Margot Staudte stood in the middle of her kitchen. She’s pregnant and on the verge of giving birth. Her husband, Kurt, is sitting in the living room, puffing on a pipe and reading a newspaper. Her daughter, Bibi, is a bundle of impatience. Although she desired to make a cake with her mother, Bibi abruptly leaves the kitchen. Margot’s devastated. She feels and knows something is wrong. She’s face-to-face with the fear of going mad.
Thus begins a descent into madness of Margot Staudte, a middle-class woman from West Germany, living an ostensibly happy life. It’s the premise of Rainer Werner Fassbinder’s 1975 film, Fear of Fear. Typical of Fassbinder, this isn’t a mere commentary on social classes in West Germany, or the hypocrisy of bourgeoisie. Rather, it’s about a fast-disappearing woman, “a woman under the influence.”
Fassbinder chose Margit Carstensen to play Margot, a frequent collaborator. Here, we see similar expressions of unsteadiness and possession found in Fassbinder’s Martha (1973). Both Martha and Margot are imprisoned but through very different forces. While Martha’s under the spell of the sadistic husband (played brilliantly by Karlheinz Böhm), Margot’s enveloped in an invisible, fluid, and shape-shifting force.
After giving birth to her second child, Margot’s life begins to swiftly unravel. Her husband, Kurt, is a harmless man but clueless about what’s occurring in his wife’s mind. Despite the lack of evil intent, Kurt participates in an affirmation of Margot’s invisibility.
Fassbinder has strategically placed mirrors all over the Staudte apartment that serve as a constant and paradoxical reminder to Margot of her invisibility. Instead of being affirmed by her own image, and that she indeed does exist, Margot’s assaulted by her own disembodiment. She doesn’t want to be this way and so she seeks paths that ultimately lead nowhere.
Margot wants to be felt physically. She wonders how pain even feels. She swims furiously, “like a madwoman,” lap after lap, because it helps her “forget everything.” What’s mostly missing from her life is the physical touch of her husband. Once again, Kurt is oblivious to her needs, and obsessively concentrates on studying his mathematics exams. He’s not interested in Margot sexually, which is at the heart of the problem.
In order to remedy this lack of eroticism in her life, Margot begins an affair with Dr. Merck, an apothecary who has a practice across the street. His office has a convenient bed, which is regularly used for the affair with Margot. Merck is smitten by her and admits that he’ll do anything for her, which Margot finds pleasing (until Merck begins to bore her and she finds cognac and Valium to be a much better companion).
Fassbinder’s vision of masculine-feminine eroticism is rigid, and often marred by sado-masochistic relations. Men are rarely good to women and women oscillate between submission and control, caught in their own sado-masochistic spiral. Margot’s sexual relation with Merck is no different. Fassbinder’s camera focuses on Carstensen’s bony body, an uninviting proposition of sex. The woman is an object that Fassbinder both loves and hates. He wants to protect her, yet he despises her body. This attitude seems inseparable from Fassbinder’s own sexuality: a movement between homosexuality and heterosexuality, which are aesthetically mostly punctuated by hints of homoeroticism. (We see this especially in the way men are filmed.)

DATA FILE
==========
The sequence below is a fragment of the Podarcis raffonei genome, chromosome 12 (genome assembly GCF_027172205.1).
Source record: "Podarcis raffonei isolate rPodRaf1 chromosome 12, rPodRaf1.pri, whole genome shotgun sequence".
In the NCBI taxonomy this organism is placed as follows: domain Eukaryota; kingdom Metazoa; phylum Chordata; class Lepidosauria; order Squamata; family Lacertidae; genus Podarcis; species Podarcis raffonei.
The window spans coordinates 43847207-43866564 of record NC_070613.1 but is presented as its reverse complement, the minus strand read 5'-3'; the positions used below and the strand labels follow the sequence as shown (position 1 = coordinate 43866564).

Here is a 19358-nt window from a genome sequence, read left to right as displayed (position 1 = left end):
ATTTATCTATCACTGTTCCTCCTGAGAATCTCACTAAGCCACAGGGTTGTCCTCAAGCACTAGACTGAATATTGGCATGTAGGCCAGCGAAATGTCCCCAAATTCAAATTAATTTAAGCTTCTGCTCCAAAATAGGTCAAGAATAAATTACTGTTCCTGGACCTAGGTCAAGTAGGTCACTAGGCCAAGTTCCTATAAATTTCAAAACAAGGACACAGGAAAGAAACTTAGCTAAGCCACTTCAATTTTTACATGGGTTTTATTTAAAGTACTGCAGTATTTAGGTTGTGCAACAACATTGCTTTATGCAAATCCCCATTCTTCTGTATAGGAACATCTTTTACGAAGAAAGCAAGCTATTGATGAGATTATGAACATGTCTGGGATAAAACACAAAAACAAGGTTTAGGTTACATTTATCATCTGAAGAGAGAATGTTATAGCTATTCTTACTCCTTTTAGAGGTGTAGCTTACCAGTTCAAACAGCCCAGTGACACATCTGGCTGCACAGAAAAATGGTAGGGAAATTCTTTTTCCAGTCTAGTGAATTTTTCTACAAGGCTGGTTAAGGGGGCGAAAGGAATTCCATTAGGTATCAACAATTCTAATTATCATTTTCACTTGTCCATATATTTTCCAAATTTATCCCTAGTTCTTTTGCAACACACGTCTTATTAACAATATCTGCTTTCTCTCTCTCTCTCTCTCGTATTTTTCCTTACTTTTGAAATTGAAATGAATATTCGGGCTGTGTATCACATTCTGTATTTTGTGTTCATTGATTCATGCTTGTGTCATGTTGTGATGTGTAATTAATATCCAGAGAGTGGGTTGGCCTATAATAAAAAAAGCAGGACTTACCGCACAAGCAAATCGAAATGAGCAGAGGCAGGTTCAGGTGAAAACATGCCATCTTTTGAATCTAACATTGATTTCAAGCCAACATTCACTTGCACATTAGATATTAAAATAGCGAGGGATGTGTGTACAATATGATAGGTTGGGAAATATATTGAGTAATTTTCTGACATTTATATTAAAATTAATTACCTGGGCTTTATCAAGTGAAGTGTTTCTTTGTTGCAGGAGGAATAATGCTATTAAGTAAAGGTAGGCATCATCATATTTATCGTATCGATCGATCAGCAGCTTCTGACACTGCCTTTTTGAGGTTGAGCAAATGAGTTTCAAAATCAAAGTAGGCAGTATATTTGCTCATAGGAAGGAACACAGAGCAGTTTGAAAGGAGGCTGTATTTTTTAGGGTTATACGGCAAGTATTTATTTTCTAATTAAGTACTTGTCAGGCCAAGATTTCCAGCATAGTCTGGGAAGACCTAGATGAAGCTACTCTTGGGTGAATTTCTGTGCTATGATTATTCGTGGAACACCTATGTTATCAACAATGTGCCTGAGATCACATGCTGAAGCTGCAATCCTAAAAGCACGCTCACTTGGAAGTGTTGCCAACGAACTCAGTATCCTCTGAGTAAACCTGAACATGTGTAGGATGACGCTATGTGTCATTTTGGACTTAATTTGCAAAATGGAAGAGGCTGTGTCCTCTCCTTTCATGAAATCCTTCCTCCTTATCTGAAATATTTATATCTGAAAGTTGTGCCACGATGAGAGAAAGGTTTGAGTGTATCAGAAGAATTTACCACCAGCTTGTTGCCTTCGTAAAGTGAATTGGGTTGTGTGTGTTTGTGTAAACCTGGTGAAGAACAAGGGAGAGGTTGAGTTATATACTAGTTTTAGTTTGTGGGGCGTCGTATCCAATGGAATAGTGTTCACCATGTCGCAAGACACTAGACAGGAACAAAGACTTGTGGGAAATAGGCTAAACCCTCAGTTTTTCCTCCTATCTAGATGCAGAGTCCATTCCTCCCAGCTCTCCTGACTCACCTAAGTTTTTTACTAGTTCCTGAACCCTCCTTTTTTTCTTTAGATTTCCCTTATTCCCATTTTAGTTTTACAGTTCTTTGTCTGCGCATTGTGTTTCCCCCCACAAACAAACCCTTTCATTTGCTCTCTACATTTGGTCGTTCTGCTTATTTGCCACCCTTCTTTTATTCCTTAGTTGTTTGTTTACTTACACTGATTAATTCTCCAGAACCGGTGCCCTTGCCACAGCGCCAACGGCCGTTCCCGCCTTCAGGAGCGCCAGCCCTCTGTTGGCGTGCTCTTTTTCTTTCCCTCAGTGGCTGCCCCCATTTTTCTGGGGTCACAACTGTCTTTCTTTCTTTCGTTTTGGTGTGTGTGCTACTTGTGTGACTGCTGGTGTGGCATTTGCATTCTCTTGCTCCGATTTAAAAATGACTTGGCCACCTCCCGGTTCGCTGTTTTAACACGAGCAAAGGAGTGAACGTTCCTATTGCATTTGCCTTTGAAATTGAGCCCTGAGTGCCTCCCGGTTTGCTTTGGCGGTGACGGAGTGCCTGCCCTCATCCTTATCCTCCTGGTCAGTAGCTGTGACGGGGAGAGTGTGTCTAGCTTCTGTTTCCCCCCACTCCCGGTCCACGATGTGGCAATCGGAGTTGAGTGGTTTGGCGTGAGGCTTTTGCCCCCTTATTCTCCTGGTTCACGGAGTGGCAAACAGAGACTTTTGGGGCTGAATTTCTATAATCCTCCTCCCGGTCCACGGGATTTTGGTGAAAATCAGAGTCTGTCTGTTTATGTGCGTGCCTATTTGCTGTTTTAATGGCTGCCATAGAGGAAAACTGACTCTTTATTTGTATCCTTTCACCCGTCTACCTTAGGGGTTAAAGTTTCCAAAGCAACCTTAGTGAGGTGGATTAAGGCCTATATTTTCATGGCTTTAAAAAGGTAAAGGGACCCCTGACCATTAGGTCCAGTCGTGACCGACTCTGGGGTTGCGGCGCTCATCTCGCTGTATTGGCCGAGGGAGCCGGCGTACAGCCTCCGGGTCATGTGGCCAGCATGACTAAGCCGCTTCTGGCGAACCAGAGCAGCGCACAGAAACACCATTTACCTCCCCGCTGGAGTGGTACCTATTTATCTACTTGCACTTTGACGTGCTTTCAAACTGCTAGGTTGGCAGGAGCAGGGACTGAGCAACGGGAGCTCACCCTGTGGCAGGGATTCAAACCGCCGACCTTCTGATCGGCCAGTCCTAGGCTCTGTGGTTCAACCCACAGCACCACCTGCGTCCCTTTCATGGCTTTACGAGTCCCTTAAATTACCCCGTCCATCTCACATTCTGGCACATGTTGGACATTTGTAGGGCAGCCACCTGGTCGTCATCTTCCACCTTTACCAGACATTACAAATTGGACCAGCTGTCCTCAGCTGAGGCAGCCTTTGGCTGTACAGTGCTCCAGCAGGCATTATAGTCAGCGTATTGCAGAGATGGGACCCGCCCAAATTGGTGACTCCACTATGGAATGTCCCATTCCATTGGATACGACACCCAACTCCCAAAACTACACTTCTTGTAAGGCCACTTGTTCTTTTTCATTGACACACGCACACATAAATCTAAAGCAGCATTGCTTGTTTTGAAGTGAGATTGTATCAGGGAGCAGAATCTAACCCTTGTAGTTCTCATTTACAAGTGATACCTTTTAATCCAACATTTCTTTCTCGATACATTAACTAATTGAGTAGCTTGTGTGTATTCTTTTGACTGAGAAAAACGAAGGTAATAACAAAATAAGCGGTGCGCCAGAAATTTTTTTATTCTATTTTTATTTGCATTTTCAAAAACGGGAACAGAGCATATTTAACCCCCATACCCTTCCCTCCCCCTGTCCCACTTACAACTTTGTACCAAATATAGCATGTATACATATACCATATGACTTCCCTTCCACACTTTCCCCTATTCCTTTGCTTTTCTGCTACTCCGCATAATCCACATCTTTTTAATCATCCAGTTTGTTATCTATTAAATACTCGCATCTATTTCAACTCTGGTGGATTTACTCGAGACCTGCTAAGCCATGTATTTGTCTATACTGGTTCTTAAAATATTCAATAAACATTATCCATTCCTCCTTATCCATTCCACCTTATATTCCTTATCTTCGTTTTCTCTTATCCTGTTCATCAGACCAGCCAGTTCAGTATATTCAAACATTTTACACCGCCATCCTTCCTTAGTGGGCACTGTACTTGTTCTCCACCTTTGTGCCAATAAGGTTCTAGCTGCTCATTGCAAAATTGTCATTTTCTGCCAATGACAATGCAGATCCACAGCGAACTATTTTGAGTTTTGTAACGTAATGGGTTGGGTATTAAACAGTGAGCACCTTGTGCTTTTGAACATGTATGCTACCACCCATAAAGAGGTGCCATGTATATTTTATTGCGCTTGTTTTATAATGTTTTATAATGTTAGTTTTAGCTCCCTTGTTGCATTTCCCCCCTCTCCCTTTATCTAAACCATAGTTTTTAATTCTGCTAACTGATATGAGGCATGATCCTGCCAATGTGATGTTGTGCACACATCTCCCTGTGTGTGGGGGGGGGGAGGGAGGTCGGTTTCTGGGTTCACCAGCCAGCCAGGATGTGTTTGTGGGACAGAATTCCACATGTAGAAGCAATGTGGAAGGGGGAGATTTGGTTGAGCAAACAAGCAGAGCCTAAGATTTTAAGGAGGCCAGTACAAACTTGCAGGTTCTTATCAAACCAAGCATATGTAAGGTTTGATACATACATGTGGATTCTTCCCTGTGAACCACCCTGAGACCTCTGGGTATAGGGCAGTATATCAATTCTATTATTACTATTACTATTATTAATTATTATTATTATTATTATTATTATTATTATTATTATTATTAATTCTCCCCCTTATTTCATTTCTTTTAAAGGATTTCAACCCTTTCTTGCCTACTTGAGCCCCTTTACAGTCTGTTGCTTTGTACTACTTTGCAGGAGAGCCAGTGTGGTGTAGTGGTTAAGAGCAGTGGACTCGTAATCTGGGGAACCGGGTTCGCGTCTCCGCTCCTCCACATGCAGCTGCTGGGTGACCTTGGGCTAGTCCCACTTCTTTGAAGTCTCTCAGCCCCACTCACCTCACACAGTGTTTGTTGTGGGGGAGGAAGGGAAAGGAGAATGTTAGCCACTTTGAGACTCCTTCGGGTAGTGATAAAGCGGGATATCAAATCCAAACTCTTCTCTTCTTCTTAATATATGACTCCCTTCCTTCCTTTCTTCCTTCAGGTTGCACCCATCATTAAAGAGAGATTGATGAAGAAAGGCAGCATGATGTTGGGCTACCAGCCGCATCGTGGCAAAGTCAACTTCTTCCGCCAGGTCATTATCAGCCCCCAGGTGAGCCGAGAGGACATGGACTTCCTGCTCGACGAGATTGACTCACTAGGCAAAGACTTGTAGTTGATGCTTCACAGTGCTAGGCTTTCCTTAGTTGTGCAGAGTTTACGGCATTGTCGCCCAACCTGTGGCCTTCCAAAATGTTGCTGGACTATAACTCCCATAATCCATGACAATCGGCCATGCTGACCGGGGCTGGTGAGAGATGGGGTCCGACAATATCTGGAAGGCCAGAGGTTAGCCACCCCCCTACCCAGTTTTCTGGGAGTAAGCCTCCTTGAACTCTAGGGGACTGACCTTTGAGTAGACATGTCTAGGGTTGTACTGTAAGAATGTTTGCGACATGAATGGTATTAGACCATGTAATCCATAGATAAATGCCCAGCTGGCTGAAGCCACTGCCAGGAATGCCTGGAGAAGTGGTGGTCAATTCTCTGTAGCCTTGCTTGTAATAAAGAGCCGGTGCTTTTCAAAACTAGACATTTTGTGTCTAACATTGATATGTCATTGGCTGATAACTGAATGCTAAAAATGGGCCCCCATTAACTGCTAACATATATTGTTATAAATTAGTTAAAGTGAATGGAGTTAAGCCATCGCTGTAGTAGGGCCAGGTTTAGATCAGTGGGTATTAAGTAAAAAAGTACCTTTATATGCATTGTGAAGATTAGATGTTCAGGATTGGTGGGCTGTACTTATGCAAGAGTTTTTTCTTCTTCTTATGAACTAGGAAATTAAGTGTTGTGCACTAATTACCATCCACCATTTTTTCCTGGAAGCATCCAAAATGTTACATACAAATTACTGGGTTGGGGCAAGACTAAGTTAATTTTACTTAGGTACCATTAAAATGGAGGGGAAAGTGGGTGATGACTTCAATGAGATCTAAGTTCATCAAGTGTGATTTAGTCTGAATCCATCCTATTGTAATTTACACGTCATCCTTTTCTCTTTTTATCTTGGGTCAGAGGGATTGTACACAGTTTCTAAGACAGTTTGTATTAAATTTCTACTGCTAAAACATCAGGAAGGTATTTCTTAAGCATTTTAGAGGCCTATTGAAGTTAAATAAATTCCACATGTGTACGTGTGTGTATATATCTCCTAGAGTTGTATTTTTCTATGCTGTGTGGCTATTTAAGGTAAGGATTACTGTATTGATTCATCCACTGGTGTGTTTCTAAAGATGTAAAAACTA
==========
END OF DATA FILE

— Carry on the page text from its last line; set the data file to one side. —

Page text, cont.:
Despite this, Fassbinder humanizes human artifice. We somehow end up caring for Margot or Martha, and are repulsed and attracted by mad strangers and sadistic husbands. In Fear of Fear, Margot encounters Herr Bauer, a neighbor who apparently suffers from his own form of madness. He’s always there, a reminder that she too might be mad. Margot constantly runs away from him, yet Herr Bauer keeps popping up in an attempt to help her.
Bauer looks like he’s not only suffering from madness but also tuberculosis. He’s pale, yellow, his eyes are grotesque, yet he’s caring and loving toward Margot. Despite appearances, Bauer isn’t an evil force, yet Margot keeps running away from him as much as she’s running away from her own image in the mirror.
The climax of the film rests in Herr Bauer’s suicide. Instead of being upset by it for fear that her abnormality is synonymous with Bauer’s, and that the end is inevitable for her too, Margot’s “completely calm.” Unlike in Martha, which is fairly clear about Martha’s fate, in Fear of Fear, we see a nuance of Margot’s despair. Just as most of Fassbinder’s films invite several readings and interpretations, this film is no exception. Was Herr Bauer a representation of Margot’s madness? Now that he’s dead, is her fear dead too? Or will her fear increase? Carstensen’s overly stylized face and hair (an aesthetic similarity to Douglas Sirk’s films), and her red lipstick are just another artifice punctuated by an uneasy smile, always on the verge of madness.